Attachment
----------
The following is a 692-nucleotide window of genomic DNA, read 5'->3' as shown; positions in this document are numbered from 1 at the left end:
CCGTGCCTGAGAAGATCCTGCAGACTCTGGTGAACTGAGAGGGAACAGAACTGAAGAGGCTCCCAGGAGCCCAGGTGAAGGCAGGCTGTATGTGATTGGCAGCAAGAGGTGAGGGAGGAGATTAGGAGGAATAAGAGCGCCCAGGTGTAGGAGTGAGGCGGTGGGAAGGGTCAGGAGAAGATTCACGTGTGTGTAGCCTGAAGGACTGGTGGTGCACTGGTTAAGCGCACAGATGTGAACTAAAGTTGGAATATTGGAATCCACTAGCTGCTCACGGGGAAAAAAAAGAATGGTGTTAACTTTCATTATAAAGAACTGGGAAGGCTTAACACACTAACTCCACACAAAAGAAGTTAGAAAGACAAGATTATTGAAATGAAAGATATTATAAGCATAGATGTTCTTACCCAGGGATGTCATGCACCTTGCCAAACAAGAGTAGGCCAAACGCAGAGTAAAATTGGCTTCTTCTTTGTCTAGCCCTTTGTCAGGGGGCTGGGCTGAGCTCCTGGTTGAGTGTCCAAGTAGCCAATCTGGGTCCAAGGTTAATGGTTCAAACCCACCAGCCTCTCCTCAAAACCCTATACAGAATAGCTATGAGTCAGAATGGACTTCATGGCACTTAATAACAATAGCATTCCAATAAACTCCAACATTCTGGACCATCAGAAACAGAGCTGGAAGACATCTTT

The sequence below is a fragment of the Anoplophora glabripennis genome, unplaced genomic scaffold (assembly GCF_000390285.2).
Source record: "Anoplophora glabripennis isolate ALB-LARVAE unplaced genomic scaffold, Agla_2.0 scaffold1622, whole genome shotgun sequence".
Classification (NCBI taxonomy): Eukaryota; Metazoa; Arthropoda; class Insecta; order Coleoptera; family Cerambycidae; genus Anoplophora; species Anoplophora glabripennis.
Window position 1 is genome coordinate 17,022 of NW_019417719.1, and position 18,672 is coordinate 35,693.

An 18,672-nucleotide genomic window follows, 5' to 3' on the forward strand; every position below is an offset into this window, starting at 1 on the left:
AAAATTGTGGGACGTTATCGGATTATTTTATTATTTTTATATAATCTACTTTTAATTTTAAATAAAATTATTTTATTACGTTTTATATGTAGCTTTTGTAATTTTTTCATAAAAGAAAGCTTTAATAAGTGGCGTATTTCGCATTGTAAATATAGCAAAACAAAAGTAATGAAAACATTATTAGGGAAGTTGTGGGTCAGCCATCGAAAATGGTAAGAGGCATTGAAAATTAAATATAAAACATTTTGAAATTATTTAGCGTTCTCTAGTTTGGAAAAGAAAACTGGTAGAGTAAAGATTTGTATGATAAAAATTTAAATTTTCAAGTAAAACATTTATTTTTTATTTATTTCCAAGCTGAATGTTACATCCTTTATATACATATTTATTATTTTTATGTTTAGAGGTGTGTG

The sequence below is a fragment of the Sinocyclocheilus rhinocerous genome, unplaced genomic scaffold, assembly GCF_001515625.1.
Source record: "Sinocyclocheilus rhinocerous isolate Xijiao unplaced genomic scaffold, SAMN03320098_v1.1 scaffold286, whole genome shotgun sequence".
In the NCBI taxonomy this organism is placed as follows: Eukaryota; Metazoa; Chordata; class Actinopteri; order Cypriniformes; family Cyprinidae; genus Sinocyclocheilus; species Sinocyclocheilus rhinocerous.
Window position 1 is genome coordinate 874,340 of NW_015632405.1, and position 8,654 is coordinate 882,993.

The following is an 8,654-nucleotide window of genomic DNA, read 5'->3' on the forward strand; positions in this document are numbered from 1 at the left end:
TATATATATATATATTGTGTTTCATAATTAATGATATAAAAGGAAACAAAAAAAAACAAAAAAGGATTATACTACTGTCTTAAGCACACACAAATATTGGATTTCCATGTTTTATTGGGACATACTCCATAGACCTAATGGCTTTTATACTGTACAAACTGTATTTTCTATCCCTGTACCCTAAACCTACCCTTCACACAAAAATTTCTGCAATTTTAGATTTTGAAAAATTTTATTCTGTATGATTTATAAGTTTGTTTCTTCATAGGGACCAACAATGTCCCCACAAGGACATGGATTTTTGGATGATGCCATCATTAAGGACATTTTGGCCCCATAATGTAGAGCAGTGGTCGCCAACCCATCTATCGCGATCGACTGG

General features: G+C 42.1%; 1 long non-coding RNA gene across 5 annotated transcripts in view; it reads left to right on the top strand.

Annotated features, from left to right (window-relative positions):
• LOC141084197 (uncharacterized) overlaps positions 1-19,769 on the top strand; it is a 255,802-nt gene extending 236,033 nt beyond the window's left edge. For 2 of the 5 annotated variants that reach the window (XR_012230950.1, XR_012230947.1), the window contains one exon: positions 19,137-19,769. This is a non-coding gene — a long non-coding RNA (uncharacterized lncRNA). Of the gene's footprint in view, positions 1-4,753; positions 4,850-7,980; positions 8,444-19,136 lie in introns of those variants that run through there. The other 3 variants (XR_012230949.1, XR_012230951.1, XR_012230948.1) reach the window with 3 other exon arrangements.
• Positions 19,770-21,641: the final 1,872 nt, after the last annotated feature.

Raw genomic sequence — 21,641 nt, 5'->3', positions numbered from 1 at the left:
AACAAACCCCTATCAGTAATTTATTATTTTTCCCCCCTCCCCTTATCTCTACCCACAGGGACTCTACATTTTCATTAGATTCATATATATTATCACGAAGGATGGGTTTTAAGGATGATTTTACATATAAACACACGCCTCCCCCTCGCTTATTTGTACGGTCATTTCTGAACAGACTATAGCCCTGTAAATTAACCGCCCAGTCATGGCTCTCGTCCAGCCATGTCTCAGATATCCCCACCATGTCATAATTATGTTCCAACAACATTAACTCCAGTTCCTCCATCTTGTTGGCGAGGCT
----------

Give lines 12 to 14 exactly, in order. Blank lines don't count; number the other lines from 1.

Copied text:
Window position 1 is genome coordinate 874,340 of NW_015632405.1, and position 8,654 is coordinate 882,993.

The following is an 8,654-nucleotide window of genomic DNA, read 5'->3' on the forward strand; positions in this document are numbered from 1 at the left end:
TATATATATATATATTGTGTTTCATAATTAATGATATAAAAGGAAACAAAAAAAAACAAAAAAGGATTATACTACTGTCTTAAGCACACACAAATATTGGATTTCCATGTTTTATTGGGACATACTCCATAGACCTAATGGCTTTTATACTGTACAAACTGTATTTTCTATCCCTGTACCCTAAACCTACCCTTCACACAAAAATTTCTGCAATTTTAGATTTTGAAAAATTTTATTCTGTATGATTTATAAGTTTGTTTCTTCATAGGGACCAACAATGTCCCCACAAGGACATGGATTTTTGGATGATGCCATCATTAAGGACATTTTGGCCCCATAATGTAGAGCAGTGGTCGCCAACCCATCTATCGCGATCGACTGG